Wage Theft in Janitorial Services

Janitorial services typically include essential jobs, such as cleaning, removing trash, mopping floors and bathrooms and sweeping in a variety of buildings. Despite the importance of these types of jobs they may be continually the target of wage theft by employers because the employers think they can get away with robbing people of low but essential wages.

Fortunately, if workers has evidence that their employer is performing wage theft, the employer may end up in court and told to pay fines or even face imprisonment for repeated offenses.

How Does Wage Theft Occur in Janitorial Services?

These are some common ways that wage theft takes place which are:

  • failing to pay the federal minimum wage set at $7.25 per hour:
  • not paying the correct overtime rate which is time and a half of the normal hourly wage;
  • pretending the worker is a contractor so doesn’t fit in with the Wages and Hours Laws.

Not paying the minimum wage is one of the commonest examples of wage theft. Many states have higher minimum wages than the federal minimum. The employer should be paying whatever is the higher of the two minimums, not the lower.

Generally, rules about what employers should pay janitorial workers are covered by the Fair Labor Standards Act (FLSA), which is a federal law, as well as state laws administered by the state Department of Labor, or its equivalent. Overtime rates are covered by the FLSA, which states that all employers need to pay a rate of time and a half for all hours worked in excess of 40 hours in any 7day period.

Janitors may need to wear protective gear and uniforms as part of their work. The cost of any uniforms and equipment they need to use for their work should not be deducted from their wages by their employer according to the FLSA. This would be another example of wage theft in this industry.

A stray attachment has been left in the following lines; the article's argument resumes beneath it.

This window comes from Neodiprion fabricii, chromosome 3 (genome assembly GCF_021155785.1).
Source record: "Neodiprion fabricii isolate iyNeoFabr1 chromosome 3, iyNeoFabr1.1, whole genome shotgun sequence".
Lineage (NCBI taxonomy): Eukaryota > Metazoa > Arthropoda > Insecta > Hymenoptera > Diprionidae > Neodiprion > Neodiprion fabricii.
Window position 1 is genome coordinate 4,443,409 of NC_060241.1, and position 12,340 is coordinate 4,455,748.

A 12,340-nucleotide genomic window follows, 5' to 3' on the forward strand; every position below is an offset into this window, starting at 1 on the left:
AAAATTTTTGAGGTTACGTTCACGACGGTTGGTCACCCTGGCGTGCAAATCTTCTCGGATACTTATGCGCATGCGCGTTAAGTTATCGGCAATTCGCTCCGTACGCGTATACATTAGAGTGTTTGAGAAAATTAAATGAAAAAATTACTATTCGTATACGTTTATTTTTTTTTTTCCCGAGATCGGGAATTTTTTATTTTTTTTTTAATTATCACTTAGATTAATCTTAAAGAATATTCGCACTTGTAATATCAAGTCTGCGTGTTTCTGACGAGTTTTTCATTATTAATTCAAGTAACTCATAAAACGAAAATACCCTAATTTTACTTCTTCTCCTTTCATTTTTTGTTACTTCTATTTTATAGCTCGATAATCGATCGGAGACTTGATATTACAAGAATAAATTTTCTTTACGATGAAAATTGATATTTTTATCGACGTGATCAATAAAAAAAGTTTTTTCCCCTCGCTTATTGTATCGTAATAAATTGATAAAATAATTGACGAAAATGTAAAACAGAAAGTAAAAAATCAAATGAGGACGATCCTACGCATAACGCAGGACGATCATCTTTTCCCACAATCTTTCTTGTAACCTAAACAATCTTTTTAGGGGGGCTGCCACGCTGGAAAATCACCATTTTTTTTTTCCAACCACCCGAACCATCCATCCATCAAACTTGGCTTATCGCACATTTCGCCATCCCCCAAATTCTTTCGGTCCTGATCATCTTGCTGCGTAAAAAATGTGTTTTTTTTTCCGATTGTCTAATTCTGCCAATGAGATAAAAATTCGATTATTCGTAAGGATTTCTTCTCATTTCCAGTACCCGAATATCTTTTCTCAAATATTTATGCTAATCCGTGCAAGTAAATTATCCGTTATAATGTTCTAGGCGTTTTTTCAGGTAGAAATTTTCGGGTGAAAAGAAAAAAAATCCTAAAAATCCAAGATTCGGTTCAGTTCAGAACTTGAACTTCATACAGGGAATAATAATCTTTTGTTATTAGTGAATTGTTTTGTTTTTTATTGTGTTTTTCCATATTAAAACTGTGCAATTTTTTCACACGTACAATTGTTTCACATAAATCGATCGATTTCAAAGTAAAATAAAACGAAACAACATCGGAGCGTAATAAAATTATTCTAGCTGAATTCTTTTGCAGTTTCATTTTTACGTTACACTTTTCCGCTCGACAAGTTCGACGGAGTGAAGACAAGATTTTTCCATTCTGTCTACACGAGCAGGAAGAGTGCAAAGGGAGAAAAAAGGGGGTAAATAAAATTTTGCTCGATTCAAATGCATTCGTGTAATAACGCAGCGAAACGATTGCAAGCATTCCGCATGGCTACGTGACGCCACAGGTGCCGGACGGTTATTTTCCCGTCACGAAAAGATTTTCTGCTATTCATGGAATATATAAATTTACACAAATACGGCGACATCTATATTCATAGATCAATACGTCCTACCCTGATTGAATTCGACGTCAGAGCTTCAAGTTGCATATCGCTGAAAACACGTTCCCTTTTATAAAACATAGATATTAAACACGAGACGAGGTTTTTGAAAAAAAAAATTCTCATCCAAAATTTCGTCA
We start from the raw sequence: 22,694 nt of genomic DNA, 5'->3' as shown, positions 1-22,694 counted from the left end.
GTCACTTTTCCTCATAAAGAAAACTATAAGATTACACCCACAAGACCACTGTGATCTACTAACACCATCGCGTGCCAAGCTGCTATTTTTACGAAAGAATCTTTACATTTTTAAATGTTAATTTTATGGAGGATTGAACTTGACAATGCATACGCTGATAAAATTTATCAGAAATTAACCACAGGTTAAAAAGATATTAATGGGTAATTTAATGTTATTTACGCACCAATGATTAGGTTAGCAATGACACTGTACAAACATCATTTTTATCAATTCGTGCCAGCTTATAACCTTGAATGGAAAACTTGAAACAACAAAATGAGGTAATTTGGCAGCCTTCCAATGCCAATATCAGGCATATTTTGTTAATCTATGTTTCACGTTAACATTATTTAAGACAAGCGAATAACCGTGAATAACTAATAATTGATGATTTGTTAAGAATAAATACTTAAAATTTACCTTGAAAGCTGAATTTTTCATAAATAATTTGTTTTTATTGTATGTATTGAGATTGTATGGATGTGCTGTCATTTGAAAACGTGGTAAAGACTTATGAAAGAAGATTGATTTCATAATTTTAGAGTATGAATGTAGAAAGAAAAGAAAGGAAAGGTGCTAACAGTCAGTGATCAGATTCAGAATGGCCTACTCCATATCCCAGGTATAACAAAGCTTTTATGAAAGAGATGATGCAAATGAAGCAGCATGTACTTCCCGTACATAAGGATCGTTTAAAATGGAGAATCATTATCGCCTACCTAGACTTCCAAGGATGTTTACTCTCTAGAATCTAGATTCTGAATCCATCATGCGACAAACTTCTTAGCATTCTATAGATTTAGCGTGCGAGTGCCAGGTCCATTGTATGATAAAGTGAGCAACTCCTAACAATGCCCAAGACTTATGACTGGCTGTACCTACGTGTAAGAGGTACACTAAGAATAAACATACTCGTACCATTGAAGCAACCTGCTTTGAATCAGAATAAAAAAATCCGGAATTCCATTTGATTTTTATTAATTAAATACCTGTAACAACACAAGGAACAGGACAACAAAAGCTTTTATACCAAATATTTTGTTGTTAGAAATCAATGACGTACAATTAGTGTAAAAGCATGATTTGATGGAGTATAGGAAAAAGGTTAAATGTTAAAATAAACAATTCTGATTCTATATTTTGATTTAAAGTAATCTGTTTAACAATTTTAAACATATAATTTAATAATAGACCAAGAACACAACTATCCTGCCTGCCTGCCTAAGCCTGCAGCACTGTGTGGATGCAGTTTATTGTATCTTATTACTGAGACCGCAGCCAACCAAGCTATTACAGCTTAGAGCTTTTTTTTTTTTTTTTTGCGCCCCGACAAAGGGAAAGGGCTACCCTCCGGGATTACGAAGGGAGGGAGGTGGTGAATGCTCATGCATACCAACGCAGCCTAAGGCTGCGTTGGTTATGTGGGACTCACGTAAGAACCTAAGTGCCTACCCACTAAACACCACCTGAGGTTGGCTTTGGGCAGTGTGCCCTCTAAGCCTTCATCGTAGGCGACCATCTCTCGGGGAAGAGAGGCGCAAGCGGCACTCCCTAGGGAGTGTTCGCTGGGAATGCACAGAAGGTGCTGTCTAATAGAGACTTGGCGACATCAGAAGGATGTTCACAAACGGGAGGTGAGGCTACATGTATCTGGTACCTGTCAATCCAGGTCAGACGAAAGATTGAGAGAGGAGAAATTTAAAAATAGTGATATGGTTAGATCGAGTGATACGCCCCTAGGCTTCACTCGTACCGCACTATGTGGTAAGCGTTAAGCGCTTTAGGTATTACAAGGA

Preventing Wage Theft When Working in Janitorial Services

Here are some quick tips for preventing wage theft while working in janitorial services.

  • First of all you should keep a close watch on overtime pay as this is the first place where money could go missing.
  • Second is keeping copies of all paychecks.
  • Check with fellow janitorial workers to see what they have been paid.

What to Do If You Experienced Wage Theft in Janitorial Services

When you find out you have been a victim of wage theft there are a number of steps you can take. The first is to bring the discrepancy up with your own employer, showing any extract from your employment contract if you have one and wage stubs to show that you haven’t received the correct wages.

If you don’t get any success, you should then report the incident to the Wages and Hours Division at the Department of Labor. You need to do that on the form provided which is either sent by mail or handed in to the office.

They will want evidence to prove you are the potential victim of wage theft. If they are assured that wage theft took place they will probably contact your employer and ask for a clarification of the wage theft.

If your employer decides to keep quiet the only option is to file a lawsuit to try and get the unpaid wages returned. You may be asked to file the lawsuit yourself. If you decide to do this you will need help from an employment law attorney to guide you through the process.  As soon as you have won the lawsuit your employer will be expected to pay any unpaid wages to you as well as damages which could amount to the equivalent

For help filing your claim, complete the Free Case Evaluation on this page to get connected with a lawyer that takes cases in your area today.

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